Well-deserved press for Brichter, who is the best at what he does, which was apparent the minute most of us saw Tweetie for the first time.
Showing 14 posts tagged apps
A fun, well-made app for recording and rating what you’re drinking. I’ve been testing it out for a few weeks and I’d love to see something like this take off because the data could be extremely useful at scale (not just for individual drinks, but for bars overall).
Not an investor, just a fan. More from their team.
Check out Sun, a great HTML variation on the weather app. Very well done, complete with gestures. [via @supertino]
Also check out Haze, another beautiful and simple (native) iOS weather app.
Maybe I’m alone here, but I use the Podcast app on a daily basis and generally like it. It’s not perfect, of course. But to me, it’s far better than the old sync-with-iTunes method of getting podcasts from Apple (there are a few solid third-party apps as well).
Speaking of the Goldman conference this morning, there was another nugget of information. Matthew Panzarino of The Next Web:
Apple CEO Tim Cook today announced that Apple had paid out $8B to developers, a number that displays an increase of $1B since the last time numbers were announced on January 13th. That displays a massive increase in acceleration for developer payouts.
That’s an insane increase in such a short amount of time. I wonder why.
Has Google ever announced this number for Android? It seems like a smart metric to play up if you want developers to focus on your platform…
There is no question that app discovery has become a major issue. But why are we so certain that search — at least search as we know it — is going to be the answer?
Camera+ has been on the homescreen of my iPhone for years. Today, they released a version for the iPad. No, you probably don’t want to be that dumbass holding up your iPad at a concert (though you can be that guy with this release!), but this is brilliant for editing.
To that end, developer tap tap tap updated the iPhone app as well with iCloud syncing (and iPhone 5 support, of course), so you can shoot on the iPhone and then immediately edit on the iPad. Perfect. And the iPad version is on sale for $0.99 to celebrate the launch.
More from them on the launch.
Good thoughts by Benchmark partner Matt Cohler.
As an iOS lover and Path champion, a number of folks have asked for my take on the Path address book situation of yesterday and today. I’ve avoided weighing in for two reasons: first, I wanted to talk to some other actual developers about the situation. Second, the fact that CrunchFund is an investor will render my take moot by some. But there are still a few things not being said that should be.
First, I agree with everyone that there should be a prompt to send your address book data to third-party servers. And with their newest version out today, Path is doing just that.
One thing overshadowed by this situation is that there’s a reason Path was doing this — and it was anything but nefarious: it makes the service more useful. Path is about your personal connections and the best way to establish those connections is for Path to find your true friends also on the network. What’s a great signal if someone is a true friend? If their information is in your address book and if you’re in their’s.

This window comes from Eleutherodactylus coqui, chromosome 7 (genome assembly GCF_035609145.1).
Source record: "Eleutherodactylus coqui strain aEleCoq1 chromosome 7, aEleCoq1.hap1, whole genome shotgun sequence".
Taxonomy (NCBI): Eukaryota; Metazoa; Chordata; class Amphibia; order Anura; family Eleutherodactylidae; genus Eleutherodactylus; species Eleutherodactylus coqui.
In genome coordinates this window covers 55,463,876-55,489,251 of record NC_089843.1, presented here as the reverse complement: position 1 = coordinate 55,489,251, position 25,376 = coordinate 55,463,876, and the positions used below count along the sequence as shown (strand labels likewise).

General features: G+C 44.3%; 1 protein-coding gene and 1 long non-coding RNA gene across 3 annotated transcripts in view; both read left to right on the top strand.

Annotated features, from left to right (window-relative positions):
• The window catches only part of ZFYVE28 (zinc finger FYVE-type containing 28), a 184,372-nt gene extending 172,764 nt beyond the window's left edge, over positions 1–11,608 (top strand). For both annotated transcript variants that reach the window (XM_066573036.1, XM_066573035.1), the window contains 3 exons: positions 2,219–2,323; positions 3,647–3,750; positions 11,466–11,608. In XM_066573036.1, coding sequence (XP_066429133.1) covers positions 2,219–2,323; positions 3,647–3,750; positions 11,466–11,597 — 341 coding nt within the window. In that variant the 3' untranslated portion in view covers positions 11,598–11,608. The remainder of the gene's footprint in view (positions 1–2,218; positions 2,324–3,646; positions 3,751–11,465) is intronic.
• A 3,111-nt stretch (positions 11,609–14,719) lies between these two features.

Path wasn’t trying to gain your address book to cold call all of your friends and bug them to join Path. Nor were they going to sell this data to marketers. They weren’t even auto-friending people (which way too many apps do). It was simply to ease the connection building process by giving users good recommendations.
Here’s the other key thing: a number of your favorite social apps do the exact same thing. And some have for a very long time — for years, actually.
The fact that there hasn’t been an issue in all these years as a result is a good sign. It shows that these apps, like Path, were simply using the access which iOS provides to strengthen social connections within apps.
Yes, it’s weird that Apple, which has the App Store approval process on lock-down and requires prompts for things like accessing location information doesn’t do the same for address book information. My understanding is that Apple has been looking at this issue and it will probably change in a future iOS update.
For what it’s worth, I’m told that Apple’s iOS developer agreement does contain some wording that may prohibit such actions, but the wording is too vague. And again, Apple screens all these apps and hasn’t rejected one as a result of this address book transfer yet.
Given Path’s mission to be your most personal and most private network, I think it’s fair to hold their feet to the fire about this issue simply because it wasn’t stated that it was happening. My CrunchFund partner Michael Arrington publicly called on Path to “nuke” this data collected before the prompt, and they have. Good call.
But if we’re going to freak out about this situation, it’s naive to freak out about it over one app. Again, this is happening all across the iOS ecosystem. And no one has said a thing. For years.
The good news: look for all of this to change. I’ve spoken to a number of developers planning to implement some sort of opt-in-to-address-book-data prompt, just as Path did today. Again, this wasn’t some sneaky attempt to steal your data and sell it off or whatnot, it simply utilizing an option that was put in front of these developers. And they all seem happy to do that in a more transparent way.